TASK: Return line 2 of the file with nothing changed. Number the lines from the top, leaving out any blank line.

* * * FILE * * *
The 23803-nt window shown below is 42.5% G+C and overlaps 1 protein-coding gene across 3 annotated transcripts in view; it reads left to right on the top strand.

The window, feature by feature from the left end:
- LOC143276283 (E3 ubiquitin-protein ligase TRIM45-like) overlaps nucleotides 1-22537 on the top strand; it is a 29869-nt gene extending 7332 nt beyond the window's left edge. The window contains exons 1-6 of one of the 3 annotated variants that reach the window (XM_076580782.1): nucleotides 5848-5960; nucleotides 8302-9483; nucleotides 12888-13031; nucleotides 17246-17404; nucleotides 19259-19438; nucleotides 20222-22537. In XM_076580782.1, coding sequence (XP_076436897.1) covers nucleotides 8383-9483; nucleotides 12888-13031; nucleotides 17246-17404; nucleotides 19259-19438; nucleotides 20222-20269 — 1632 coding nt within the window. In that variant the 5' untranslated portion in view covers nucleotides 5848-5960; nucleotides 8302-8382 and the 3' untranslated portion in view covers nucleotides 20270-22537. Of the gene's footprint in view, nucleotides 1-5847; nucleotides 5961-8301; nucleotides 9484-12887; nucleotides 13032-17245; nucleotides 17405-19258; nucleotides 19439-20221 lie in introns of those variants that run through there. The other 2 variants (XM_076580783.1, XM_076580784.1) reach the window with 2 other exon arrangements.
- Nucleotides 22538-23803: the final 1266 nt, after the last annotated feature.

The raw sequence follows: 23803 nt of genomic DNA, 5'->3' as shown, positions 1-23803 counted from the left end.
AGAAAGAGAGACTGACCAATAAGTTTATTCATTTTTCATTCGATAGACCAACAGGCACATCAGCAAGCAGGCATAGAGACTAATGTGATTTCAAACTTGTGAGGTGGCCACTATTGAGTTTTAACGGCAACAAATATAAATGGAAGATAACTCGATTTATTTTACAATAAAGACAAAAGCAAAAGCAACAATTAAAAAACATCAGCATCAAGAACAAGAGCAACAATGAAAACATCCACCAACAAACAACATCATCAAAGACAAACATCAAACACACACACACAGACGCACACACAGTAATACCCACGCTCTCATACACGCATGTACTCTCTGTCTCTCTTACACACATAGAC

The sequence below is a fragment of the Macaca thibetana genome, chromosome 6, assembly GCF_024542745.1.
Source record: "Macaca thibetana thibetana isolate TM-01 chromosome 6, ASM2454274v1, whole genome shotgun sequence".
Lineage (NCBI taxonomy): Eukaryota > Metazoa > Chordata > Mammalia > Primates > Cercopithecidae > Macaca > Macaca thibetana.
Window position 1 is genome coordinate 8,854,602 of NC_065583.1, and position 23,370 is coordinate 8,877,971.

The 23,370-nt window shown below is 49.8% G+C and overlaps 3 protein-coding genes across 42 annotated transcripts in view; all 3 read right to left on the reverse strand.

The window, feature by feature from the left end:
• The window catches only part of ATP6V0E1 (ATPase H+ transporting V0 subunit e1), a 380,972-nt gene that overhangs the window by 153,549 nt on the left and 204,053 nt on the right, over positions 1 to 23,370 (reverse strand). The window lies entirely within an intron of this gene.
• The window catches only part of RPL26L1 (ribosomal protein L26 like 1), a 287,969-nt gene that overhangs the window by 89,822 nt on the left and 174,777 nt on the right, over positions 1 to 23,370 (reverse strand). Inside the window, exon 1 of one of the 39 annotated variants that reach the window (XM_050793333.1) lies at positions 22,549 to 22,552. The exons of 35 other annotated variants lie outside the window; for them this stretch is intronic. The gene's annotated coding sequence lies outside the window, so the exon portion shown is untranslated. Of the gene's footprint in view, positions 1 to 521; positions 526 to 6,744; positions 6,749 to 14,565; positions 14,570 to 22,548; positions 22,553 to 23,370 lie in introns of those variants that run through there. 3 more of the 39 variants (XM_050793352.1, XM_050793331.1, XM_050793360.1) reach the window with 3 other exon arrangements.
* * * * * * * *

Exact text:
The window, feature by feature from the left end: